Sounds like this was a pull a prank on the skeptics, so they hired a “comedian” to be crazy when you thought you were in for a real test of physic powers. Sort of like Punk’d but without the reveal at the end…at least to the participants.

  19. Phronk says:

    Sounds pretty hilarious. It’s a shame you couldn’t be in on it, or at least warned that you’re to play the straight man, but still, hilarious.

    And does it matter who did it first? We don’t criticize comedians because they stole the routine of getting up on stage and saying funny things to a live audience. This live, prank comedy is just another method of delivering jokes. Mocking psychics is a pretty good one, I think.

  20. Tim Farley says:

    For anyone interested, here’s the Chris French encounter with “Shirley Ghostman” which was run on the big screen on Sunday at The Amazing Meeting last June in Las Vegas:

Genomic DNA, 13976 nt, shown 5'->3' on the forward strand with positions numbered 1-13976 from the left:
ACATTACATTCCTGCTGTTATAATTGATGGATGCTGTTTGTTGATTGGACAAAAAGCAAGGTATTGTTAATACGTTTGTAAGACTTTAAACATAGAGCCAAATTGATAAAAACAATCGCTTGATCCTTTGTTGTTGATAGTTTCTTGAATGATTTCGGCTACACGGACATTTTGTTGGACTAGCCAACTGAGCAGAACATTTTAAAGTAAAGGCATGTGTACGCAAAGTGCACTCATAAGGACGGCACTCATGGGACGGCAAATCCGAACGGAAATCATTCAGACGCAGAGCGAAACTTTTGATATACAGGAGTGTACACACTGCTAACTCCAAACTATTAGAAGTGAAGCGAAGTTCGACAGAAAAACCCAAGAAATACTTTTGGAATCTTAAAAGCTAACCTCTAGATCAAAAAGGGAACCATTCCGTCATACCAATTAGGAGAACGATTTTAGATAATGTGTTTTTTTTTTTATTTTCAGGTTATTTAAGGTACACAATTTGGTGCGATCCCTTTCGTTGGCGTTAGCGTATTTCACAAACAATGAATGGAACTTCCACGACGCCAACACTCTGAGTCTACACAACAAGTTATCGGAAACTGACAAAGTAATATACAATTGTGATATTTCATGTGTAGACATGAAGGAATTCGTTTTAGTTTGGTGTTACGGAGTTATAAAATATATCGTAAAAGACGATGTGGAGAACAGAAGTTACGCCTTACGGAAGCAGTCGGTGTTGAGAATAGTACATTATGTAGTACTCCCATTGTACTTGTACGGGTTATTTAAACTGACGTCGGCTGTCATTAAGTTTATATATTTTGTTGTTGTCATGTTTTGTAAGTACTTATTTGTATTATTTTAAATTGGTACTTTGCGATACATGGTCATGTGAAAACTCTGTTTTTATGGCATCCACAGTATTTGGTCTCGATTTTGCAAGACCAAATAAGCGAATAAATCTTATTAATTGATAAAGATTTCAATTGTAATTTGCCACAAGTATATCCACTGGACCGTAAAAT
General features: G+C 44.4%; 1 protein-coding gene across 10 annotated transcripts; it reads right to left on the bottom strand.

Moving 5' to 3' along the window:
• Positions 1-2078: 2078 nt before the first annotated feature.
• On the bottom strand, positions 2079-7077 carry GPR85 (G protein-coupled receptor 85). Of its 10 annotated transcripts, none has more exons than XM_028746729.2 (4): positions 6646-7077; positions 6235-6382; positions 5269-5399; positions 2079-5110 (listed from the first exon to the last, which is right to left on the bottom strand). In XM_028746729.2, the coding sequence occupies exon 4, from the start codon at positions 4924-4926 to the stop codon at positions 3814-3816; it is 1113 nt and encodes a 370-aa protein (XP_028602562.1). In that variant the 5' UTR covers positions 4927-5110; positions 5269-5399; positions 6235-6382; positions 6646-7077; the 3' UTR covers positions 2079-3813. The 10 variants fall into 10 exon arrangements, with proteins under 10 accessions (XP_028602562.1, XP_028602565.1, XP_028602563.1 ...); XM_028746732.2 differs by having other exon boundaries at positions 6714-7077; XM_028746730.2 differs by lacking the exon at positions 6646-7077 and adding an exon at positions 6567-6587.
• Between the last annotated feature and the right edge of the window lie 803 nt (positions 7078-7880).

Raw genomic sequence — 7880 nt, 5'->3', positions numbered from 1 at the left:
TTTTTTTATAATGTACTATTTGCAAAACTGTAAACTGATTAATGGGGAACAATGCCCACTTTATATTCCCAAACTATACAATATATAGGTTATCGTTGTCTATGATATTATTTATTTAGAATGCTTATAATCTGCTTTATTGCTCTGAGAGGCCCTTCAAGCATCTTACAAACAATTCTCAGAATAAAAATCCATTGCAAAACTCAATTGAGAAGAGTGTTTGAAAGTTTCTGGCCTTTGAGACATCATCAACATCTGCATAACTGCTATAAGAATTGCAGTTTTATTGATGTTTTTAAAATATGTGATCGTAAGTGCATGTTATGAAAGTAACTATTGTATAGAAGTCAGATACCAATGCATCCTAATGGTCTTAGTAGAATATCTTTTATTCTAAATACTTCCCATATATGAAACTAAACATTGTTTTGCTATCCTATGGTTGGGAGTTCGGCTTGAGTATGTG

Shirley Versus The Skeptics – Christopher French

    This year’s TAM is coming up soon, join us in Las Vegas July 9 – 12:

    TAM Information & Registration.

    See you there.

  21. Derek says:

    Ambush comedy takes little effort to pull off. And with some editing, you can make it awkwardly-funny enough for some people to like it. I’m not a big fan of ambush comedy, I think it’s just lazy performance art.

  22. I never get to meet ambush comics.

  23. Dave R says:

    I saw the Chris French piece at the link Tim Farley provided, both at TAM and again via the link just now. If this is an example of the comedy being evident after editing, then I am apparently humor-impaired. And it’s strange, because I usually really enjoy the dry British humor.

    Chris French is not funny. Sacha Cohen is not funny. The general idea of acting like a silly prat in order to capture people’s reactions observing them isn’t a new idea, nor a very good one. Cohen has simply revived Alan Funt’s original ‘Candid Camera’, where the object is see how rude and annoying you can be to someone before they stop being nice to you in return. That wasn’t funny either (other than the bits using Buster Keaton).